At first nobody noticed. Or didn’t care. It wasn’t that a big deal that some of the attendees were not contributing in the same way.   They seem like good people and maybe attending would inspire them to create a dish next time. Many of them were the type that might hire an attendee to cater a private tea party, in fact.

But as word spread of this new wave of “tourist” attendees, the original attendees started to feel taken advantage of. They felt like suckers. What was once a joyful experience of sharing their talents now felt, well, commodified. Why would they go to the store, buy all the ingredients with their own money, and invest all their labor just so Beatrice could make a buck off of them?

A number of the original attendees dropped out. More and more bakers started to look for ways to get compensated. But still, the waiting list to attend grew and grew.

What many considered the final blow was when people found out that the host was reserving spots for Beatrices’s League friends. While everyone else stressed and struggled to get in, the non-contributing newbie’s were able to buy their way in via Beatrice. Apparently they pledged big chunks of cash towards the host’s ever-growing “cleaning fund” established back in the day.

It was even discovered that Beatrice went so far as to bring a thermos of gourmet coffee to the potluck but only shared it with her League friends who had paid her.

The joy of gifting had become corrupted. The magic faded.

Attendees started to use the potluck as a way to advertise their catering businesses. Or would “partner with” (aka sell their spots) to retail bakeries. The food was still delicious, but things were different. It wasn’t fueled by mutual respect and a desire to share. It felt more like a trade show. Attendees started to question the return on their investment and rarely contributed out of their own pocket unless they could justify the promotional value.

The potluck is still going, but the original experience is long dead. People still gather once a month to sample yummy treats and most enjoy it still. You may even still hear someone say, “that was the best pie I’ve ever eaten.”

But you rarely hear anymore, “That potluck changed my life.”


“This is the way the world ends. Not with a bang but a whimper.” T.S. Eliot

14 thoughts on “Burning Cake”

  1. One thing that never changes is that things are always changing. The potluck was awesome, for a while. And then it was different. Just like everything else.


  2. Hey Halcyon. BeigeDude (auBrey) from Toronto here. I became smitten with the big Burn in 2001 and vebtured to the land of dust 7 times in this century’s opening decade. I think we met on Playa years ago, which is how I ended up following your posts from time-to-time. Great job on this fable. In regard to your lines “The joy of gifting had become corrupted. The magic faded.” I’ve been witnessing and commenting on this phenomenon in the broader BM community for year now. In Toronto, the T-Comp (Decompression) has become a fundraiser with a steep admission cost and a number of elements that I don’t agree with. I’ve led or otherwise been involved with the T-Comp since 2002. This year, I’ve opted to donate the money I would have otherwise spent on T-Comp to a local charity, and will not be pARTicipating in the money maker. Your post couldn’t have come out at a better time. You (we) are not alone in our interpretation of what’s been going on. Fortunately, we can keep the magic of the original fantastic baked goods potluck alive by creating new ventures in the same vein as the early outings. We can create a new “home”, one (or many) that reflect our original values and drivers. This is what we learned through the radical self-reliance we honed early on. Thanks for the reminder and the nudge. (Others are listening, too.) If you’re ever in Toronto, I hope to see you at one of our TOAST events. We’ll welcome your culinary skills wholeheartedly. >:-)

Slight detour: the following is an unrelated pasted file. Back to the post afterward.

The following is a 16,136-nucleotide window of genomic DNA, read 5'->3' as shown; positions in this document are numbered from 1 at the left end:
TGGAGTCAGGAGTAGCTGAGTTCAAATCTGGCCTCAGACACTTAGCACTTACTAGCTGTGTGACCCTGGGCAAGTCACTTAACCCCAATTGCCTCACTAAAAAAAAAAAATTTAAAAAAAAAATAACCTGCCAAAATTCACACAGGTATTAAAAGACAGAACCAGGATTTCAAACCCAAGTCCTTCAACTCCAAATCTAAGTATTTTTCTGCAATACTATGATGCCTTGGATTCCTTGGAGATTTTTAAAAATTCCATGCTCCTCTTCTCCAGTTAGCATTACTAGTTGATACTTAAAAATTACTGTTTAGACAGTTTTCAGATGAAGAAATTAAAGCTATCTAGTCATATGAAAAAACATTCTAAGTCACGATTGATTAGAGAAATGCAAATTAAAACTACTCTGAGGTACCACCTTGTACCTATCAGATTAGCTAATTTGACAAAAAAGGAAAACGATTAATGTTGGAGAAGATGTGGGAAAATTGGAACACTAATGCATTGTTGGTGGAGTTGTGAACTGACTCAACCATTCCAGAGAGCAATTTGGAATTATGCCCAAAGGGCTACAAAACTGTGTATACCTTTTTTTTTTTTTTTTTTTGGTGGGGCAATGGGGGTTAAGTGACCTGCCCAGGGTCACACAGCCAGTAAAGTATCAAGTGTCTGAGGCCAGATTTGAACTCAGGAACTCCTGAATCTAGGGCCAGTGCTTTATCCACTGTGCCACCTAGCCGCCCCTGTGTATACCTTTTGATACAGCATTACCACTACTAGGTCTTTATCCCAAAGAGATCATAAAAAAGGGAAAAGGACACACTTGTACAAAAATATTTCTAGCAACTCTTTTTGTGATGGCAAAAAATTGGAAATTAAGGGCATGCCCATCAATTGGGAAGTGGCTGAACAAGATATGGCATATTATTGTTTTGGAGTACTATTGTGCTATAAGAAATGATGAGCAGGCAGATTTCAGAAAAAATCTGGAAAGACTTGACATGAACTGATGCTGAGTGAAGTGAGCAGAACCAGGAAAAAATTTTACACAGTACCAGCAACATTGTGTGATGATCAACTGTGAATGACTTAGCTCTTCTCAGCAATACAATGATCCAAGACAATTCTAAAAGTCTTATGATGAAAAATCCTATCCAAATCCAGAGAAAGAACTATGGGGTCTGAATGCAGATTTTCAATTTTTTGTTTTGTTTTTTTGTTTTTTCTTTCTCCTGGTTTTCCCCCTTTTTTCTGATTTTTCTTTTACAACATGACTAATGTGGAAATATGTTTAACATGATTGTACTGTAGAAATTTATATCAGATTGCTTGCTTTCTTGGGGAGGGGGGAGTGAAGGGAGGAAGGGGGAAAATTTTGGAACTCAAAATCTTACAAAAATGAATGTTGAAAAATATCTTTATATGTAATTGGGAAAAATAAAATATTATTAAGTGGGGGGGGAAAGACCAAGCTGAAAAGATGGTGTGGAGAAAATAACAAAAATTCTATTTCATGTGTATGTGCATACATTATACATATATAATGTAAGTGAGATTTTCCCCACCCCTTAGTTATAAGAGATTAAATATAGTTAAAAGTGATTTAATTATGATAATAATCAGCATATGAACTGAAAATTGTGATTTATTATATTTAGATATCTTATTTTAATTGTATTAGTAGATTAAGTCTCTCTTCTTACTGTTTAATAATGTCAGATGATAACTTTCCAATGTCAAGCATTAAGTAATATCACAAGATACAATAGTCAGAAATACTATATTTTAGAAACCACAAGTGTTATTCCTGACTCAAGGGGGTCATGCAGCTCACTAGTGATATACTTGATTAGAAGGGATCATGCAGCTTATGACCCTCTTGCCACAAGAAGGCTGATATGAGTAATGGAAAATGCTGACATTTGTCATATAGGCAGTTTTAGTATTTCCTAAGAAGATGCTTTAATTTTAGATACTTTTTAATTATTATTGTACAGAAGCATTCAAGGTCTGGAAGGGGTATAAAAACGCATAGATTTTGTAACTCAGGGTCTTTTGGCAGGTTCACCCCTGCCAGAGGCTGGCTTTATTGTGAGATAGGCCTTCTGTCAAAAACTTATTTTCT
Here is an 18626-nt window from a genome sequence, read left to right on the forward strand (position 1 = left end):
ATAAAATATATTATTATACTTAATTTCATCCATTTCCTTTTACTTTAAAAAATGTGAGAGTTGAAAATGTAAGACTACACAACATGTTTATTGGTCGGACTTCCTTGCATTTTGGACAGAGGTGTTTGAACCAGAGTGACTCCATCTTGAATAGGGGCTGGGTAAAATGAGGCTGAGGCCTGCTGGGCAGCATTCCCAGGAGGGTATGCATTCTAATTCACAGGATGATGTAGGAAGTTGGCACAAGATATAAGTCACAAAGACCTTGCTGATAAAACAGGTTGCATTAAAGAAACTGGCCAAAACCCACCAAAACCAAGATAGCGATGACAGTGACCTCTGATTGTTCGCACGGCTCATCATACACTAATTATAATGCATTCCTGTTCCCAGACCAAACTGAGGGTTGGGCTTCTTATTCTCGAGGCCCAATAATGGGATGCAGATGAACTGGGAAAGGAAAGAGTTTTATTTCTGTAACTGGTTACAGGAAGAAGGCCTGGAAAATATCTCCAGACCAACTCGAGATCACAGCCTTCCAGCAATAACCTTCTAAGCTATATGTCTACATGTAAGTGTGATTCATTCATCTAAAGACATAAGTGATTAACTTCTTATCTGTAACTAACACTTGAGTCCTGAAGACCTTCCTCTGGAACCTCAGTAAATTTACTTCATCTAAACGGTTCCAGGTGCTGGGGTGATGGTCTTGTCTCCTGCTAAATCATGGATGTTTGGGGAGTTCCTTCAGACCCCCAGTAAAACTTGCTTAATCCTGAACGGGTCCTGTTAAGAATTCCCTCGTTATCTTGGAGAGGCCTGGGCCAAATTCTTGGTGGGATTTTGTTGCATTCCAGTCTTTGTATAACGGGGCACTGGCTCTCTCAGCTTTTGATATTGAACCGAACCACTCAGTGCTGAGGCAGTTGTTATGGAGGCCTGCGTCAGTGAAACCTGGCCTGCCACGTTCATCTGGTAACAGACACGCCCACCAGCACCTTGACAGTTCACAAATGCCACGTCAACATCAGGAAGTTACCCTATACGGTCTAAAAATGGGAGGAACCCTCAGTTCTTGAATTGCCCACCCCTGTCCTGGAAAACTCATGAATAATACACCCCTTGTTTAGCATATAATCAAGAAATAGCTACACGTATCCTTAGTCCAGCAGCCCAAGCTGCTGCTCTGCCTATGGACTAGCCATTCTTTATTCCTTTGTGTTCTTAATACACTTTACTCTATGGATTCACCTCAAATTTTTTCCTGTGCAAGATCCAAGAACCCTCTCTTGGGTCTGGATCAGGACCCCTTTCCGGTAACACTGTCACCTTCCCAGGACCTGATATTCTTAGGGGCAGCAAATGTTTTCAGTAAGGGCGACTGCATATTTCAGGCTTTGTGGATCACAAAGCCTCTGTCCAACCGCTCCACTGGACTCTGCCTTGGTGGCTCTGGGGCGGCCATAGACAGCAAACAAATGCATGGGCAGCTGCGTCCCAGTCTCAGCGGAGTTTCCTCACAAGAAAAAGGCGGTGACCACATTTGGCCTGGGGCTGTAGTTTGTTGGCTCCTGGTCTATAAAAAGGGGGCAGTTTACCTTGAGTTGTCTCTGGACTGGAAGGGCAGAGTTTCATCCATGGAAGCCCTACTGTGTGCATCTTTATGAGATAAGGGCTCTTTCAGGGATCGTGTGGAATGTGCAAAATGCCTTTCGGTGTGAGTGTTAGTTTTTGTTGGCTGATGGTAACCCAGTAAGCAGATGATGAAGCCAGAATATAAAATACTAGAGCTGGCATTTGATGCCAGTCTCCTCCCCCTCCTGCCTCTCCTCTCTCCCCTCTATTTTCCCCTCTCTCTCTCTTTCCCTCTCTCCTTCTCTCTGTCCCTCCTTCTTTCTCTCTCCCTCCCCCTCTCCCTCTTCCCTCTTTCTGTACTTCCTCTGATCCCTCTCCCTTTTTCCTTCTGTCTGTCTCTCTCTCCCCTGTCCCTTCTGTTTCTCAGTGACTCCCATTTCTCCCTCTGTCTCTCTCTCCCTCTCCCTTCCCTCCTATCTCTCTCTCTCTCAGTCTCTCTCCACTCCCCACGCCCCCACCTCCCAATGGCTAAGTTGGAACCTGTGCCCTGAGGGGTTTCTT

3. That potluck changed my fukking life. I heard a lot of bitching about the league, which was fun to hear, but I didn’t suffer any fools with lost souls, just yet unfound. I think I was a lucky virgin, though. I decided to go the Sunday before, driving from Chicago, alone. I ‘snuck in,’ by helping people and found myself adopted by a legendary tuna camp the next day. They taught me the way.